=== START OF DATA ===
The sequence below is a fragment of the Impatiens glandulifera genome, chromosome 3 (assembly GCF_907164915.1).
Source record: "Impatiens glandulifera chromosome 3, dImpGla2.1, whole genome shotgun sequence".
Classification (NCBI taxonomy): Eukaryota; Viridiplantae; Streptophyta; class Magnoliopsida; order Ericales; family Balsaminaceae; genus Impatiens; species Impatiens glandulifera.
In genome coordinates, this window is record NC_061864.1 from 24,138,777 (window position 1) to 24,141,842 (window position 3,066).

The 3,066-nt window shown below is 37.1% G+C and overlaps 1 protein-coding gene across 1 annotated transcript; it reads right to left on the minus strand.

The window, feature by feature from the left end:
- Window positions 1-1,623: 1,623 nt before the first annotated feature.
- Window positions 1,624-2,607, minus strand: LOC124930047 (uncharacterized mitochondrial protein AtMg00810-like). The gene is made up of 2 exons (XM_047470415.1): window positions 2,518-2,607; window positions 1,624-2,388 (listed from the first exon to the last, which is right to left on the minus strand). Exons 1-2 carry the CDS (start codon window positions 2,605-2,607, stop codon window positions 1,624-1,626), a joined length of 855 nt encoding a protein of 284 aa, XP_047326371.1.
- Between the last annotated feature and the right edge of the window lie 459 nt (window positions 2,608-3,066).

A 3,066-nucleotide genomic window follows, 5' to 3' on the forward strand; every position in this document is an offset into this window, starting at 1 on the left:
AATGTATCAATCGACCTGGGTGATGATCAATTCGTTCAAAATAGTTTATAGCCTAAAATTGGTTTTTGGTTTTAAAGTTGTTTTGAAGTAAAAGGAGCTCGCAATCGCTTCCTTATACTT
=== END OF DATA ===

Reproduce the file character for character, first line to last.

The sequence below is a fragment of the Impatiens glandulifera genome, chromosome 3 (assembly GCF_907164915.1).
Source record: "Impatiens glandulifera chromosome 3, dImpGla2.1, whole genome shotgun sequence".
Classification (NCBI taxonomy): Eukaryota; Viridiplantae; Streptophyta; class Magnoliopsida; order Ericales; family Balsaminaceae; genus Impatiens; species Impatiens glandulifera.
In genome coordinates, this window is record NC_061864.1 from 24,138,777 (window position 1) to 24,141,842 (window position 3,066).

The 3,066-nt window shown below is 37.1% G+C and overlaps 1 protein-coding gene across 1 annotated transcript; it reads right to left on the minus strand.

The window, feature by feature from the left end:
- Window positions 1-1,623: 1,623 nt before the first annotated feature.
- Window positions 1,624-2,607, minus strand: LOC124930047 (uncharacterized mitochondrial protein AtMg00810-like). The gene is made up of 2 exons (XM_047470415.1): window positions 2,518-2,607; window positions 1,624-2,388 (listed from the first exon to the last, which is right to left on the minus strand). Exons 1-2 carry the CDS (start codon window positions 2,605-2,607, stop codon window positions 1,624-1,626), a joined length of 855 nt encoding a protein of 284 aa, XP_047326371.1.
- Between the last annotated feature and the right edge of the window lie 459 nt (window positions 2,608-3,066).

A 3,066-nucleotide genomic window follows, 5' to 3' on the forward strand; every position in this document is an offset into this window, starting at 1 on the left:
AATGTATCAATCGACCTGGGTGATGATCAATTCGTTCAAAATAGTTTATAGCCTAAAATTGGTTTTTGGTTTTAAAGTTGTTTTGAAGTAAAAGGAGCTCGCAATCGCTTCCTTATACTT